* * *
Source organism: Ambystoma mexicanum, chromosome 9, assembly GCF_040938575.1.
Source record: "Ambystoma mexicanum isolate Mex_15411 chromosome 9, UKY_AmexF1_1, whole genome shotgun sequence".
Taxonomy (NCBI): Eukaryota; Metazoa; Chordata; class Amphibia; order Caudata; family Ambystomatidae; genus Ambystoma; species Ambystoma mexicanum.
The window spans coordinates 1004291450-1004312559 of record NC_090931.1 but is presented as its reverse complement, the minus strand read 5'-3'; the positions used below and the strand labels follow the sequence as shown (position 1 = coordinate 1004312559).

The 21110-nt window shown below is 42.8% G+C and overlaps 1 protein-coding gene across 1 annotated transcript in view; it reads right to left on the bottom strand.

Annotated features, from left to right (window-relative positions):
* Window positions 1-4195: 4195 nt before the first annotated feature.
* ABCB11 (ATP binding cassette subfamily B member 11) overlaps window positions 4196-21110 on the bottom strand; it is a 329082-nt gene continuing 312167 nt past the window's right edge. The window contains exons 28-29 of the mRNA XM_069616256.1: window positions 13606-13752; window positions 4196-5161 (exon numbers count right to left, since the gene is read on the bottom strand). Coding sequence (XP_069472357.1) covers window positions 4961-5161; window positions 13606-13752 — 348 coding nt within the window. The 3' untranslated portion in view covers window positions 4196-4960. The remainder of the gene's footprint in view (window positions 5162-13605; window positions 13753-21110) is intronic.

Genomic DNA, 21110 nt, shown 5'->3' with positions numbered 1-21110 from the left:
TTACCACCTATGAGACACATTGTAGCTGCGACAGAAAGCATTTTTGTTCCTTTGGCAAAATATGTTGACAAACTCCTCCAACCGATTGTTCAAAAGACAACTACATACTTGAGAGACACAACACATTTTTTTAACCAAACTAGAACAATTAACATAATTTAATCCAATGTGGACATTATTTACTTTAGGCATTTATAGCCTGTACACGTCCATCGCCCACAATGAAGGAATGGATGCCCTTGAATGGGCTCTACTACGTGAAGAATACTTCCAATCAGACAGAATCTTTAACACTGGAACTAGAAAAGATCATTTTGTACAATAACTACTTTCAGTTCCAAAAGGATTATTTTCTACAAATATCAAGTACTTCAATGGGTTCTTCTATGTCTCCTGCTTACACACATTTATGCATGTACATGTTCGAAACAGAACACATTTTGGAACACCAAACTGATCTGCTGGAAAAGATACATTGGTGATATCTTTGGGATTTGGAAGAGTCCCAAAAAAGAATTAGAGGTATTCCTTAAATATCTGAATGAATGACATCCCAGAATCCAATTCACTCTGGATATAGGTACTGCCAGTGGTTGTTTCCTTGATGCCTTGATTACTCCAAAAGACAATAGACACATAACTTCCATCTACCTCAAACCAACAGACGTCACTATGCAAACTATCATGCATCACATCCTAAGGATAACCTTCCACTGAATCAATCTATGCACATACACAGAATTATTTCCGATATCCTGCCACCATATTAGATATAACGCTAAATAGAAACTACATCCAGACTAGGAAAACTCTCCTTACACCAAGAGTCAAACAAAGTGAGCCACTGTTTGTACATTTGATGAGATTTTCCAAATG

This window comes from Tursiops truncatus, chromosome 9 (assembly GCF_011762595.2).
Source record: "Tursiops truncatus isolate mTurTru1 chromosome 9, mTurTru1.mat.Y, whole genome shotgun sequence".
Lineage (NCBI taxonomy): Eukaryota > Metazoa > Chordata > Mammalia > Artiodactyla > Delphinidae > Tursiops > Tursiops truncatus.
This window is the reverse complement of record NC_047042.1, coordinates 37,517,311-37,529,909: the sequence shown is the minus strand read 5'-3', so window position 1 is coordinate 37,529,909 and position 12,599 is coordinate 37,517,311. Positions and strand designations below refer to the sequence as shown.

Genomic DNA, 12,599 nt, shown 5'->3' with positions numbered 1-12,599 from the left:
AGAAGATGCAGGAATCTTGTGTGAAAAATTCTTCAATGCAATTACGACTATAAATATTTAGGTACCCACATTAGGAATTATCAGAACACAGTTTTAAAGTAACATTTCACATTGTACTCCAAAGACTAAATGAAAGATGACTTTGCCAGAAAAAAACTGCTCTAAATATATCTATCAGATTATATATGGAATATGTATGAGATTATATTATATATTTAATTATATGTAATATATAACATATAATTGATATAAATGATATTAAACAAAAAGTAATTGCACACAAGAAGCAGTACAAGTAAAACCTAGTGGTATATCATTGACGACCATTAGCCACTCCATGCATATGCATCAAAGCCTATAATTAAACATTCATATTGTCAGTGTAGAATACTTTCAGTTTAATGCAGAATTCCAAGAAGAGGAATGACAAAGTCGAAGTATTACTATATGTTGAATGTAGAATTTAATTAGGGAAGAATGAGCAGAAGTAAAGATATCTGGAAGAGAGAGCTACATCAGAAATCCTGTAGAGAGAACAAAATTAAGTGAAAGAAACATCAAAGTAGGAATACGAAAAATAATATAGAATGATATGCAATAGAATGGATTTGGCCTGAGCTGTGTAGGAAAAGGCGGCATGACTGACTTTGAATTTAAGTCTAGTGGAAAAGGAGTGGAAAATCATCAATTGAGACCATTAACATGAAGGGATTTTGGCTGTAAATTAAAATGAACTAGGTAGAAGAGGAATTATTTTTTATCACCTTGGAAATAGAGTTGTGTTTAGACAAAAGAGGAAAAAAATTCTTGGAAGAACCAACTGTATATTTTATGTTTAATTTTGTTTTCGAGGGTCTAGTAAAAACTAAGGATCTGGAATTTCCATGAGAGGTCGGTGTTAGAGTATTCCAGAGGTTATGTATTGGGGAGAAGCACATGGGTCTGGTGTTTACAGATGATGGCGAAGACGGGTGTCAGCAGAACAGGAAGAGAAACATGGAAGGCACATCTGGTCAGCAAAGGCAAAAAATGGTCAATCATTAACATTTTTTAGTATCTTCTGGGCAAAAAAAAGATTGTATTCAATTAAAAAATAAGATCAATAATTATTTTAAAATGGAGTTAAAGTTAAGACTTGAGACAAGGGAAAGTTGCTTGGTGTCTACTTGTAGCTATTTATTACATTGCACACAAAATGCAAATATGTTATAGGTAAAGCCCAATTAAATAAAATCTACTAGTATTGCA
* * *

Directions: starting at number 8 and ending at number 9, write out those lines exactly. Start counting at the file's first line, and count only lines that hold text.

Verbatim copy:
* ABCB11 (ATP binding cassette subfamily B member 11) overlaps window positions 4196-21110 on the bottom strand; it is a 329082-nt gene continuing 312167 nt past the window's right edge. The window contains exons 28-29 of the mRNA XM_069616256.1: window positions 13606-13752; window positions 4196-5161 (exon numbers count right to left, since the gene is read on the bottom strand). Coding sequence (XP_069472357.1) covers window positions 4961-5161; window positions 13606-13752 — 348 coding nt within the window. The 3' untranslated portion in view covers window positions 4196-4960. The remainder of the gene's footprint in view (window positions 5162-13605; window positions 13753-21110) is intronic.

Genomic DNA, 21110 nt, shown 5'->3' with positions numbered 1-21110 from the left: